As a young hockey player in Apple Valley, Minn., Roger Grillo had plenty of older skaters to emulate. At the 12U level, he idolized high school players and even the 14U players just ahead of him.
“That’s who I wanted to be,” says Grillo, who eventually played three years at Maine and was the head coach for 12 seasons at Brown before becoming the director of player development for USA Hockey.
Whether or not he realized exactly what qualities he looked up to in those players, absorbing their styles and skills was important. And now, many years later, Grillo has some thoughts on what qualities 12U players should look for as models for their own game – whether they are watching other youth games, college games or the NHL.
The first positive attribute that came to mind for Grillo is to seek out players who are good teammates.
“What does it mean to be a good teammate and why is that important?” Grillo asks. “It’s someone who makes you want to be better.”
Skill is certainly important, but plenty of players have that. Not all of them are good teammates.
“We get caught up in statistics and accolades, and certainly for a lot of great players being a good teammate is part of their DNA,” he says. “That’s a huge positive attribute, which is going to serve them well beyond just sports.”
Grillo says he enjoys watching players who have been given enough freedom to let their natural talent and playmaking ability shine through.
“The best coaches say, ‘I’m going to give you a frame and let you paint within it. I’m not going to make you paint by numbers,’” Grillo says. “I love players who can play within a creative structured environment.”
That shows up in numerous ways, and it becomes even more important as players get older.
“It’s about decision-making and problem-solving, seeing the ice,” Grillo ways. “To me the players that are playing chess when others are playing checkers, those are the ones that have the opportunity to move on. That negates the size, speed and strength others might have.”
Older players who are willing to outwork their opponents should catch a 12U player’s eye, too.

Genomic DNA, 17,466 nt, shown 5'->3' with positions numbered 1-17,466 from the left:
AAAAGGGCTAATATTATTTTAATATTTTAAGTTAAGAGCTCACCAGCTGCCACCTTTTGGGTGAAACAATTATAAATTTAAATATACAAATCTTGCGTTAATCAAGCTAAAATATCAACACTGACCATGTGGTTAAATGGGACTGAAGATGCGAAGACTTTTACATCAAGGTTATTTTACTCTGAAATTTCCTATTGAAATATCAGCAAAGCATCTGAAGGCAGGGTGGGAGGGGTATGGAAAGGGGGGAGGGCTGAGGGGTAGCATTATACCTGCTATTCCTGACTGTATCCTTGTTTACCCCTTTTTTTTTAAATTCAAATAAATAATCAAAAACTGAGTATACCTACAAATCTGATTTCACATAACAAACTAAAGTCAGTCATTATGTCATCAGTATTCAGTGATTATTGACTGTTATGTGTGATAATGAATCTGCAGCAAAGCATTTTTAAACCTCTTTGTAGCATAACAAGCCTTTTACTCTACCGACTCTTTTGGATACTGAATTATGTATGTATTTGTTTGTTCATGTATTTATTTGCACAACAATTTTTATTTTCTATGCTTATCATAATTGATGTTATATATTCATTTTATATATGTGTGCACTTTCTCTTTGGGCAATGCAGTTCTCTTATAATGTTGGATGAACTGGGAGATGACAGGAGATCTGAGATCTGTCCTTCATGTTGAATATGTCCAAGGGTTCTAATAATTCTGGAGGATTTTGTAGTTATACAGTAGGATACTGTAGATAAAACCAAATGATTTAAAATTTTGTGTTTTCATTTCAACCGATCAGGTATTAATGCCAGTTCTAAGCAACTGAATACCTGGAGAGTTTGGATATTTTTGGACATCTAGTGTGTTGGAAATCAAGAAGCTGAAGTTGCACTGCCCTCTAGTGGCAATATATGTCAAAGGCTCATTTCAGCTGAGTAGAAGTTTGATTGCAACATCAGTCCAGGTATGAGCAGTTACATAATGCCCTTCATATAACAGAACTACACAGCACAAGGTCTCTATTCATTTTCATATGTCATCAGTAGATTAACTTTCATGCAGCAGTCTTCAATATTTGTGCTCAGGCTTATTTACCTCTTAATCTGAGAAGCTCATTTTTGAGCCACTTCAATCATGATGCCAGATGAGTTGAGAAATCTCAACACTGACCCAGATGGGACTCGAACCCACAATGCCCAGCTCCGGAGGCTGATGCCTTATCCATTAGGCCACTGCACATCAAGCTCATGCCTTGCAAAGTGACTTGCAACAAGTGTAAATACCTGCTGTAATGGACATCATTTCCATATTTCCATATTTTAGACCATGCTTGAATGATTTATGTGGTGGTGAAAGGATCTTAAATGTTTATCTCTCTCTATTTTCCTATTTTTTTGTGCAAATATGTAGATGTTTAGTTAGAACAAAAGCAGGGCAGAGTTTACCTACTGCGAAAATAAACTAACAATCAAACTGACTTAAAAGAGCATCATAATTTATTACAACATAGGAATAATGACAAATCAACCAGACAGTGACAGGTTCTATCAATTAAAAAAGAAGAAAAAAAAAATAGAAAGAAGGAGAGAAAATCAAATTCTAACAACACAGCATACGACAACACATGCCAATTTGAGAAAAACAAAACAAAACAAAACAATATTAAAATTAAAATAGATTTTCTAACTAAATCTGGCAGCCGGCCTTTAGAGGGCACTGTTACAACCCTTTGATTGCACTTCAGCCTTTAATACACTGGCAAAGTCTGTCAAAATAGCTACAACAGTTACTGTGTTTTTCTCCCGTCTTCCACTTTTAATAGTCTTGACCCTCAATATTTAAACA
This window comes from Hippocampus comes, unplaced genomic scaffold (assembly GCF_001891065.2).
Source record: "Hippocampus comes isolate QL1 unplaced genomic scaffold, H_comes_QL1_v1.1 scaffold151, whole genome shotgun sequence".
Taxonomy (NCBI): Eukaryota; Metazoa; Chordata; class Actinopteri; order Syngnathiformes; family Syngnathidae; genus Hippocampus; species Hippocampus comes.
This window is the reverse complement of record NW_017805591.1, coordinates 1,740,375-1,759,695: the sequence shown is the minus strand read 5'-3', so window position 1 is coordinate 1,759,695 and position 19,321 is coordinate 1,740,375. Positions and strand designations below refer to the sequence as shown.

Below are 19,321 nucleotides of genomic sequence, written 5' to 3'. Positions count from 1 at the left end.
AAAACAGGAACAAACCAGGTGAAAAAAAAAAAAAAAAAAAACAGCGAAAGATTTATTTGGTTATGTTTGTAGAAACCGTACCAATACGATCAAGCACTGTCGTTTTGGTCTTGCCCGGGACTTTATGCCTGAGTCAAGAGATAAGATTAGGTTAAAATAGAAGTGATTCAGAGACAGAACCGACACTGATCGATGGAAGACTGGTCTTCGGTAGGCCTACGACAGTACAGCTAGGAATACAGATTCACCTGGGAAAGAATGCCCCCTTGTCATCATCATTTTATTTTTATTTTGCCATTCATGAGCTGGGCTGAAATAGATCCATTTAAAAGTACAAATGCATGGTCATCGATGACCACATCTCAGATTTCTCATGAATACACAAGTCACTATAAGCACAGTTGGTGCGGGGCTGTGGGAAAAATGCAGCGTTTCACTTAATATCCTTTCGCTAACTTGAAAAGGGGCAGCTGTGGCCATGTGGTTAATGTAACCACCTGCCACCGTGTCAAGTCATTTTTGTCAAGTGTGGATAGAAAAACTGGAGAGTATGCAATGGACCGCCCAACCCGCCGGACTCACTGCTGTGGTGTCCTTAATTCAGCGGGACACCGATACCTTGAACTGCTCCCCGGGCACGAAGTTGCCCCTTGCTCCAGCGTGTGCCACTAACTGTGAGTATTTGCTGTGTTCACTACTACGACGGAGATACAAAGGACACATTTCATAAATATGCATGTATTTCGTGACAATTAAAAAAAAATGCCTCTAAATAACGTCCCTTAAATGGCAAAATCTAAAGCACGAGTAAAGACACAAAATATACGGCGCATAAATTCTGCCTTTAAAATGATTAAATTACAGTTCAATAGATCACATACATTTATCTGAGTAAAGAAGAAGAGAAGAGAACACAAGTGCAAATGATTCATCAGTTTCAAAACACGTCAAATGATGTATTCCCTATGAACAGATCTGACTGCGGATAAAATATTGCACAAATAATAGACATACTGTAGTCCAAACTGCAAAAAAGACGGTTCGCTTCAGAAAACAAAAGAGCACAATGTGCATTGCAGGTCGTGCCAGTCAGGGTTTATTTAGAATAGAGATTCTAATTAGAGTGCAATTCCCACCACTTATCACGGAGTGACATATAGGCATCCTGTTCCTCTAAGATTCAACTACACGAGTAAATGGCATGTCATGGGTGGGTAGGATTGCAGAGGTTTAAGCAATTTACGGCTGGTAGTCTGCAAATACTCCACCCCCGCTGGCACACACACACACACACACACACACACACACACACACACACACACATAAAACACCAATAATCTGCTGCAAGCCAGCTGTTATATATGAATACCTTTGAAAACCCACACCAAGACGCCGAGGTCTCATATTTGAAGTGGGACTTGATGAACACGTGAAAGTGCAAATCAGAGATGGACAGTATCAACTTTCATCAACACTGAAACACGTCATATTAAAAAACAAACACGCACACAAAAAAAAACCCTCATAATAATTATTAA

“Someone who consistently competes hard,” Grillo says. “Somebody who consistently comes out and battles and competes. That would be another huge attribute … And something that kind of hit me hard this summer is someone who can be successful at the game when their technical attributes aren’t better than their opponents. Meaning how am I going to still be a successful player if the other players are as fast, skilled, their hands are just as good if not better. And to me it goes back to intangible attributes.”
Grillo was asked about NHL players who possess the types of skills and games that he particularly appreciates. While there are certainly too many to name, Grillo did manage to narrow it down a little.
He mentions Patrick Kane, one of this generation’s best American-born players with nearly 1,200 career points. He points to Marty St. Louis, who he coached in college when St. Louis was at Vermont and Grillo was an assistant in the 1980s.
He rattles off Jack and Quinn Hughes. He points to Auston Matthews.
“His stick is elite,” Grillo says of Matthews. “His ability to win pucks with his stick, and his shooting ability. You don’t see players who can score from as far out.”
Grillo tends to gravitate toward players who aren’t necessarily the biggest or strongest but who still excel – which makes him a big fan of 5-7 Canadiens wing Cole Caufield.
“They compete, problem-solve. All of them make other players better,” Grillo says. “Who doesn’t want to play with all the guys I mentioned. Cole Caufield – there’s a young player who you watch and you feel his passion to play. He’s having fun playing the game. And he loves to score. You just look at the smile on his face. To me, I love watching players who show that outward excitement and energy.”
Again, so many to name. Grillo could have kept going. But the bottom line is this:
“The game is in a really good spot right now,” Grillo says. “We’ve done our fair share of bringing those players in. It’s an exciting time.”
And it’s a great time for a 12U player who wants to one day be the next to join the group.